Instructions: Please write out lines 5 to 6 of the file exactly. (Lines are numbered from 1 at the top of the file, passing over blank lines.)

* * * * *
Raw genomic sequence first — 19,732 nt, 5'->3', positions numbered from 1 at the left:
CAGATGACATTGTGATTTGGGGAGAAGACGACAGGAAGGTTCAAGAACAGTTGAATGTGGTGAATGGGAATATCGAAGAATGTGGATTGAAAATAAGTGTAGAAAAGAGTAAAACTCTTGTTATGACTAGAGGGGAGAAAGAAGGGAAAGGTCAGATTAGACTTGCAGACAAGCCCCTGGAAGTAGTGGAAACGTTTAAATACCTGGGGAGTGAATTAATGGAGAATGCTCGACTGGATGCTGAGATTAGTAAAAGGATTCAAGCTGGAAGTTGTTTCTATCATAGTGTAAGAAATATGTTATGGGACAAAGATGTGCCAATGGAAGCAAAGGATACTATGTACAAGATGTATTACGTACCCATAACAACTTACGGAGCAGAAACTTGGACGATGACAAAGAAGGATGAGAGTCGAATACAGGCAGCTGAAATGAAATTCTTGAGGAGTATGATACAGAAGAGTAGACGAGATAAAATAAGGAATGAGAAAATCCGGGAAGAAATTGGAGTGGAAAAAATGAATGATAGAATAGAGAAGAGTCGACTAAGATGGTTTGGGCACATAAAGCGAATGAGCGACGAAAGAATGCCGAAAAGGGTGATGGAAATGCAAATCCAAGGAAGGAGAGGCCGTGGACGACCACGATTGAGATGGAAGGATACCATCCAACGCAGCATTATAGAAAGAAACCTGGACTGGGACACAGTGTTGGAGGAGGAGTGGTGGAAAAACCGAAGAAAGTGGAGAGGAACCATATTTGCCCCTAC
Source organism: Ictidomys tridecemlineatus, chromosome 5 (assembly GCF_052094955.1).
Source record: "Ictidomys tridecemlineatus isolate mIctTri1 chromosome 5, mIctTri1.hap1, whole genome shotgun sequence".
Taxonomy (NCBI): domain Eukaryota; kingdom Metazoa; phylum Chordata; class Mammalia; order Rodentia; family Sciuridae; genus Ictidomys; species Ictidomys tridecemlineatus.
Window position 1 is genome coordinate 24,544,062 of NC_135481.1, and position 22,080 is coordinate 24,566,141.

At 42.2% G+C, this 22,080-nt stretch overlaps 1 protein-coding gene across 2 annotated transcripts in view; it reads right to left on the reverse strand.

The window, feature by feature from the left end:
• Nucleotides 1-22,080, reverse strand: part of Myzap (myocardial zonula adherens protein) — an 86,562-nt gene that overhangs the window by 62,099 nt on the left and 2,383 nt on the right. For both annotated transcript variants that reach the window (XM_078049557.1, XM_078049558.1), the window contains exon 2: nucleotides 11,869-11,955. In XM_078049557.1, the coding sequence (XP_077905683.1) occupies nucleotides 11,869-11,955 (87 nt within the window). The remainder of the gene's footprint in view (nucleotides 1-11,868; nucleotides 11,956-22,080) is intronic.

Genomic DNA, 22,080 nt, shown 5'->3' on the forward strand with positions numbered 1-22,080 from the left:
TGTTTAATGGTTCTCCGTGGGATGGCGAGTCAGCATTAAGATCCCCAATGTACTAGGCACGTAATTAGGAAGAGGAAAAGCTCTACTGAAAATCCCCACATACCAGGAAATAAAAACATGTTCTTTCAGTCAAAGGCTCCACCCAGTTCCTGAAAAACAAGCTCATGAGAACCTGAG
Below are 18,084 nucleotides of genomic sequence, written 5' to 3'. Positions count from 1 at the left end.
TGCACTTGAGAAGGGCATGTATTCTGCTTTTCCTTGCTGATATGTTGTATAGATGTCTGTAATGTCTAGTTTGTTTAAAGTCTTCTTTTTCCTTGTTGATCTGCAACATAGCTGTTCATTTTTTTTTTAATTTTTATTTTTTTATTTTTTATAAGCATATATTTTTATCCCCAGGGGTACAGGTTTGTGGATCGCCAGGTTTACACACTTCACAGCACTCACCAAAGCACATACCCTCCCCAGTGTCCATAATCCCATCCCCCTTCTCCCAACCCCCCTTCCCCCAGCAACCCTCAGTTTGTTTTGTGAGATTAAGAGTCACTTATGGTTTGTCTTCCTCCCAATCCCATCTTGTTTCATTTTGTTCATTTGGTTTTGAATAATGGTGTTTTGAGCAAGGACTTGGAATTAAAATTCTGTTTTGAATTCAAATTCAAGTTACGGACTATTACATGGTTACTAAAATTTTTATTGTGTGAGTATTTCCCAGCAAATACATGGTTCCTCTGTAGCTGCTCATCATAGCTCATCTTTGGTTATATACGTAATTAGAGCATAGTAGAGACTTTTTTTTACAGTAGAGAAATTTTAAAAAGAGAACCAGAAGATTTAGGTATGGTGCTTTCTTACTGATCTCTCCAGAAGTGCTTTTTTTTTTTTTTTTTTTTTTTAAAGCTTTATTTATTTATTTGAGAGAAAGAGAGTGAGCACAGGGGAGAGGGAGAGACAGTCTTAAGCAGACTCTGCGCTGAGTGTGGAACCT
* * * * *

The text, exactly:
Taxonomy (NCBI): domain Eukaryota; kingdom Metazoa; phylum Chordata; class Mammalia; order Rodentia; family Sciuridae; genus Ictidomys; species Ictidomys tridecemlineatus.
Window position 1 is genome coordinate 24,544,062 of NC_135481.1, and position 22,080 is coordinate 24,566,141.